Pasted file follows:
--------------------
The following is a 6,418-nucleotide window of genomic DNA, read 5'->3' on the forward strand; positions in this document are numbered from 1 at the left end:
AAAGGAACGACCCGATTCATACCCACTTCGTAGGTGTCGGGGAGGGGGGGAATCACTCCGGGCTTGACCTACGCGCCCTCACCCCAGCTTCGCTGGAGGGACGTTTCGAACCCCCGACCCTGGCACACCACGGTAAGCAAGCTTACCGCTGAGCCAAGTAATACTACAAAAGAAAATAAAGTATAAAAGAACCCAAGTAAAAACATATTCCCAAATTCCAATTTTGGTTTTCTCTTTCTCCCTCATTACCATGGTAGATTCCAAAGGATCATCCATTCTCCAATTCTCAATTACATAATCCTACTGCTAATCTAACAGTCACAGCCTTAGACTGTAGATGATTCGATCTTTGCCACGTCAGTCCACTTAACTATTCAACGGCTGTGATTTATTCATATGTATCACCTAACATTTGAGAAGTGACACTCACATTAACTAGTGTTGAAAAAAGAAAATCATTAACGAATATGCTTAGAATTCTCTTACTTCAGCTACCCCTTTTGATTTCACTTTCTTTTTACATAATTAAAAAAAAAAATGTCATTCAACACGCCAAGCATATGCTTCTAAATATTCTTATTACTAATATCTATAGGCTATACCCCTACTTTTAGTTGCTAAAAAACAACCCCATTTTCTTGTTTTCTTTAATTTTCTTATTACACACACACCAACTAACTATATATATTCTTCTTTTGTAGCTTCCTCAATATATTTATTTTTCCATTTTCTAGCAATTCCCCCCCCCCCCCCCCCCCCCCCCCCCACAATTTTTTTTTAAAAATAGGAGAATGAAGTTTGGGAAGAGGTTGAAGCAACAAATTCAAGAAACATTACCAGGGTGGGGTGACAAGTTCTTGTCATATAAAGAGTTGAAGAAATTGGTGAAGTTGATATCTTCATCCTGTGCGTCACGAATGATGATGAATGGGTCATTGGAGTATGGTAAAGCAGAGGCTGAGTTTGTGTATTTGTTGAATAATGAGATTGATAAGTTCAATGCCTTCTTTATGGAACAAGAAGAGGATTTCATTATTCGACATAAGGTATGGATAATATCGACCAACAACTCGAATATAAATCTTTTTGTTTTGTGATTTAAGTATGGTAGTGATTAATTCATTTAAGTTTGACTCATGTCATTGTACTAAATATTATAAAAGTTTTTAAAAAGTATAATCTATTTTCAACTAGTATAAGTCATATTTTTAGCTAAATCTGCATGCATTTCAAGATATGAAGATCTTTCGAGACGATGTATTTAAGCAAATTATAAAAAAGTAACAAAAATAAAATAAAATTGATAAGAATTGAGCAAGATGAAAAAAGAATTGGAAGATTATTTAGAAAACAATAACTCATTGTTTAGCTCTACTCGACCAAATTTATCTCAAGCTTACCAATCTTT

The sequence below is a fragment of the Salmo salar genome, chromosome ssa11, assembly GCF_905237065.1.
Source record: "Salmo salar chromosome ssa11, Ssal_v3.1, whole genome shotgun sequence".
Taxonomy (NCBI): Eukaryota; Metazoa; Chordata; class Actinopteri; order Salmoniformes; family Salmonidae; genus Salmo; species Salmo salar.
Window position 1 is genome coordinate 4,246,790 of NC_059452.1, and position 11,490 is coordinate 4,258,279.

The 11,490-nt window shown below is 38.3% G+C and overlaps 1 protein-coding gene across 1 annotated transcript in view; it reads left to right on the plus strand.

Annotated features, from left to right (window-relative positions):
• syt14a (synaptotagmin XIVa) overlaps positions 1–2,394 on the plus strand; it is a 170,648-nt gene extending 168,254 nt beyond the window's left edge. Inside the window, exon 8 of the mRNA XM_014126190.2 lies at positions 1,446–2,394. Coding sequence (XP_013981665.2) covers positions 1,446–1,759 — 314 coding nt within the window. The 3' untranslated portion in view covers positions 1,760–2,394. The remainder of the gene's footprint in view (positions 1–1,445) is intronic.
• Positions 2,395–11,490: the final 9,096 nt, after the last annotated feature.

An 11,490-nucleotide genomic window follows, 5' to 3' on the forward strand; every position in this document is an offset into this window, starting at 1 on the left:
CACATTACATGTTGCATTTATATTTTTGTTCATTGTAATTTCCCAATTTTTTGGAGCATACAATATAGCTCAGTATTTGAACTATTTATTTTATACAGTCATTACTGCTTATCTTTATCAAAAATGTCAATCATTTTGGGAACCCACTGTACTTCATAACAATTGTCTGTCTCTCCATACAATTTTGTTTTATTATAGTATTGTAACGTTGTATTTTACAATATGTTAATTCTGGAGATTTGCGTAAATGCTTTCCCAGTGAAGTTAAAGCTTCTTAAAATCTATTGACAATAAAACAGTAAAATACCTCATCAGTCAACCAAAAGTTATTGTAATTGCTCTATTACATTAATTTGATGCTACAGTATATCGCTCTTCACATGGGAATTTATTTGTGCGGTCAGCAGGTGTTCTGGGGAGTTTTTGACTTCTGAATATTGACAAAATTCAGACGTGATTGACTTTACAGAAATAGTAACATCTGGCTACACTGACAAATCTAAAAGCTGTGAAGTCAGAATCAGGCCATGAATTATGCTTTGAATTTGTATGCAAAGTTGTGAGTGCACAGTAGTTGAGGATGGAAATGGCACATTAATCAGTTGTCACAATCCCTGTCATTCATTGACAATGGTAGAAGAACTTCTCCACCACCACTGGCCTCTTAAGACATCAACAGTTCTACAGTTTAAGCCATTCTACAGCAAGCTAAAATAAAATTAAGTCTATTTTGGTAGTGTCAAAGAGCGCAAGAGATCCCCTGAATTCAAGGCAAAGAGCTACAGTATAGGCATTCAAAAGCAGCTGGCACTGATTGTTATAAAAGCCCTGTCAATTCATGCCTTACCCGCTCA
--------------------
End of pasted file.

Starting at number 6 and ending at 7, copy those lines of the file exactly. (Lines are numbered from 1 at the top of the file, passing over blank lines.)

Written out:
Window position 1 is genome coordinate 4,246,790 of NC_059452.1, and position 11,490 is coordinate 4,258,279.

The 11,490-nt window shown below is 38.3% G+C and overlaps 1 protein-coding gene across 1 annotated transcript in view; it reads left to right on the plus strand.